Feeds

New US swarmsats will scatter to avoid space-war strikes

F6 Bomb-burst manoeuvre will avoid actual bomb bursts

Secure remote control for conventional and virtual desktops

The USA's new "fractionated" swarm satellites - in which groups of small wirelessly-linked modules in orbit will replace today's large spacecraft - will be able to scatter to avoid enemy attacks and then reform into operational clusters.

Concept graphic illustrating the 'fractionated' satellite concept. Credit: DARPA

Trying to knock this down will be like punching clouds.

Federal documents released yesterday regarding the "System F6" project (Future, Fast, Flexible, Fractionated, Free-Flying Spacecraft) announcing a conference for interested contractors specify the requirement:

Defensive cluster scatter and regather maneuver. Demonstrate the ability of every module in the cluster to egress from a 20 km diameter “threat sphere” within 5 minutes. The modules must subsequently regather into a cluster configuration following the defensive scatter.

It has previously been specified that the F6 swarmsat cluster must be contactable even when out of line-of sight from US ground stations or other military comms platforms. British satcomms firm Inmarsat was recently awarded a contract to supply the trial F6 swarm with constant broadband access via commercial satellites.

The ability to contact an F6 swarmsat at any time would allow its controllers to order a "defensive scatter" on detection of a threat such as an antisatellite weapons launch or an approaching unidentified spacecraft. Such detections might be made by the various new space-warning systems being set up by the US, or by existing methods.

Much though active space warfare - including attack on another nation's spacecraft - is strictly forbidden by international law and treaty, it would seem that the USA intends to be ready for it anyway. ®

Secure remote control for conventional and virtual desktops

More from The Register

next story
SCREW YOU, Russia! NASA lobs $6.8bn at Boeing AND SpaceX to run space station taxis
Musk charging nearly half as much as Boeing for crew trips
Boffins say they've got Lithium batteries the wrong way around
Surprises at the nano-scale mean our ideas about how they charge could be all wrong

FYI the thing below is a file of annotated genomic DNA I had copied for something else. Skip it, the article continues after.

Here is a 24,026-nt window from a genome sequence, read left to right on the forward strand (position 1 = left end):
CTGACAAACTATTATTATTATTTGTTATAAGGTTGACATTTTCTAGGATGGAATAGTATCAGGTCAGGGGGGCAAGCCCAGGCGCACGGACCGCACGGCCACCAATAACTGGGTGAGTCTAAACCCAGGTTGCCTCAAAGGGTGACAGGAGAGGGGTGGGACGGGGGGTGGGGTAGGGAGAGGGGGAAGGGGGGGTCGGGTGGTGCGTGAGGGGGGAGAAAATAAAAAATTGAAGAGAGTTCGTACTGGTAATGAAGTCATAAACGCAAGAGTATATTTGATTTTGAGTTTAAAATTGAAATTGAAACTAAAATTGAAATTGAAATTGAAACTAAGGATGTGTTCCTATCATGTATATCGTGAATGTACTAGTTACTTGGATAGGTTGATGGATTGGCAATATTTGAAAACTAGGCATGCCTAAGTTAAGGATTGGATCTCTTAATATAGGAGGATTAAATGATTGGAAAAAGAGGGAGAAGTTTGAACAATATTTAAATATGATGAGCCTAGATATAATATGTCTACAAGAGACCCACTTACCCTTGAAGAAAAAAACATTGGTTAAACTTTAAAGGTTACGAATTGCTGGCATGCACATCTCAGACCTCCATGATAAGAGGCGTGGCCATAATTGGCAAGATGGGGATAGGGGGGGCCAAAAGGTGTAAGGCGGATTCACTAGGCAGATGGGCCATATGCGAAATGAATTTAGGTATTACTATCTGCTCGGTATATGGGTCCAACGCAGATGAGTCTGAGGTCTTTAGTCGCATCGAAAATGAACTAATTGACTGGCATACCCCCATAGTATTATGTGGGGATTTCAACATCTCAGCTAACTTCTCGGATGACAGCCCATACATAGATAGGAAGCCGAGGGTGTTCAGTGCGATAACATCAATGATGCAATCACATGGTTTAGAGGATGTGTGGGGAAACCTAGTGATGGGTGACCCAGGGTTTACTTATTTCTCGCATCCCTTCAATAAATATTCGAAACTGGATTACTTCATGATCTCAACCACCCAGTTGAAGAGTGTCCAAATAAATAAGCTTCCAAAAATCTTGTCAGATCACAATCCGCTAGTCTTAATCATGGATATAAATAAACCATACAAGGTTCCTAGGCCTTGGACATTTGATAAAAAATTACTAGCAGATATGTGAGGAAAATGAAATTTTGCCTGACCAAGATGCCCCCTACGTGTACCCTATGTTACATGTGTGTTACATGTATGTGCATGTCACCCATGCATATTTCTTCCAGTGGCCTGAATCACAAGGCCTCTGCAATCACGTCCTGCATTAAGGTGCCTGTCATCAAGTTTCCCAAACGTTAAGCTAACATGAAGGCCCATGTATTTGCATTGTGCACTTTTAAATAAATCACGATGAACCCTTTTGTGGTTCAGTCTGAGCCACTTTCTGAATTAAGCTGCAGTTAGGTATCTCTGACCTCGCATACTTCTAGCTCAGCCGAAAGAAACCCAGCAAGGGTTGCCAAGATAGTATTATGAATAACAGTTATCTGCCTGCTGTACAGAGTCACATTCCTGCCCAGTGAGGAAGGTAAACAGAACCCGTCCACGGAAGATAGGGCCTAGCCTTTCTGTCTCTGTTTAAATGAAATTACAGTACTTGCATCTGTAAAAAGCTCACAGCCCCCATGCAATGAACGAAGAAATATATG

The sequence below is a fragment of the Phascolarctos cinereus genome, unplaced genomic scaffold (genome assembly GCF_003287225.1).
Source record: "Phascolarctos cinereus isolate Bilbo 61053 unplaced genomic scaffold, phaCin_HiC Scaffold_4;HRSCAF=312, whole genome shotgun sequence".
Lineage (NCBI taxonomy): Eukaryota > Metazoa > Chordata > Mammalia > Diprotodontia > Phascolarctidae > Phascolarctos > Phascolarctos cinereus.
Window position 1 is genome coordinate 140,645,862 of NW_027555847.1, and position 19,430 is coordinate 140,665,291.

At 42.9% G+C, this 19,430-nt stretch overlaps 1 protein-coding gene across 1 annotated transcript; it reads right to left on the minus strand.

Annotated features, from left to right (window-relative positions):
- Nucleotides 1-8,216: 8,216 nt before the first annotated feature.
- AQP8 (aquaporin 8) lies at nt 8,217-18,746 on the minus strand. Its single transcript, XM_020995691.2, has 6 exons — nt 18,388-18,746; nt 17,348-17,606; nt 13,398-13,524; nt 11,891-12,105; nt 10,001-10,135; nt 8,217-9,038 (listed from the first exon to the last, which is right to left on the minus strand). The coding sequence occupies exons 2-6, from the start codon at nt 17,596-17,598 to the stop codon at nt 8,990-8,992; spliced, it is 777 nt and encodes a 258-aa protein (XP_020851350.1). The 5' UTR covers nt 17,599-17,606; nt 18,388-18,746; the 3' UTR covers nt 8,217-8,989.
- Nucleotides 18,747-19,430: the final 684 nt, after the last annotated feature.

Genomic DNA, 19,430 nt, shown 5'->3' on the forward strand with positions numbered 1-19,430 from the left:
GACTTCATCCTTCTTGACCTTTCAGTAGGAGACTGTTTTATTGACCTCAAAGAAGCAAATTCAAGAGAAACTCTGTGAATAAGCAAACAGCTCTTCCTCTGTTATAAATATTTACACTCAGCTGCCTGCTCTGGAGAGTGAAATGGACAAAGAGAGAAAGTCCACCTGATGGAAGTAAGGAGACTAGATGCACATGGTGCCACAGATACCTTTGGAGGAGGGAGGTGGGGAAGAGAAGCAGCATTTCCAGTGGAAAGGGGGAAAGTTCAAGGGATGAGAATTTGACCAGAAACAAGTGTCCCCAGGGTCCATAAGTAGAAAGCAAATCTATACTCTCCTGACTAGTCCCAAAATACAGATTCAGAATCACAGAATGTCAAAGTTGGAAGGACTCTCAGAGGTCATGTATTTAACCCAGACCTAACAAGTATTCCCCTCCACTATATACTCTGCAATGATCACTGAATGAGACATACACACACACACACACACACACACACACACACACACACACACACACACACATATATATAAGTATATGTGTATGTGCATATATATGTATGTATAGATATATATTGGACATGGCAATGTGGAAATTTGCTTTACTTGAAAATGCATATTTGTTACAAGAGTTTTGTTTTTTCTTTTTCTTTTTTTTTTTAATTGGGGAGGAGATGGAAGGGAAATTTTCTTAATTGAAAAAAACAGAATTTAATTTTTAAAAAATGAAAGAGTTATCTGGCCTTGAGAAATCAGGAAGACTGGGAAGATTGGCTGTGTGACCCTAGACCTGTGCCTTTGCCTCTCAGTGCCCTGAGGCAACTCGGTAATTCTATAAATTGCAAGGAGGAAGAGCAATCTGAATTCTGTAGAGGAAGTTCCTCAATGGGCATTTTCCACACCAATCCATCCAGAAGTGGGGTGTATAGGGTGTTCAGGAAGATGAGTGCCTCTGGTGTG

Thought that last dinosaur was BIG? This one's bloody ENORMOUS
Weighed several adult elephants, contend boffins
Europe prepares to INVADE comet: Rosetta landing site chosen
No word yet on whether backup site is labelled 'K'
India's MOM Mars mission makes final course correction
Mangalyaan probe will feel the burn of orbital insertion on September 24th
Cracked it - Vulture 2 power podule fires servos for 4 HOURS
Pixhawk avionics juice issue sorted, onwards to Spaceport America
City hidden beneath England's Stonehenge had HUMAN ABATTOIR. And a pub
Boozed-up ancients drank beer before tearing corpses apart
'Duck face' selfie in SPAAAACE: Rosetta's snap with bird comet
Probe prepares to make first landing on fast-moving rock
prev story

Whitepapers

Providing a secure and efficient Helpdesk
A single remote control platform for user support is be key to providing an efficient helpdesk. Retain full control over the way in which screen and keystroke data is transmitted.
Saudi Petroleum chooses Tegile storage solution
A storage solution that addresses company growth and performance for business-critical applications of caseware archive and search along with other key operational systems.
Security and trust: The backbone of doing business over the internet
Explores the current state of website security and the contributions Symantec is making to help organizations protect critical data and build trust with customers.
Reg Reader Research: SaaS based Email and Office Productivity Tools
Read this Reg reader report which provides advice and guidance for SMBs towards the use of SaaS based email and Office productivity tools.
Security for virtualized datacentres
Legacy security solutions are inefficient due to the architectural differences between physical and virtual environments.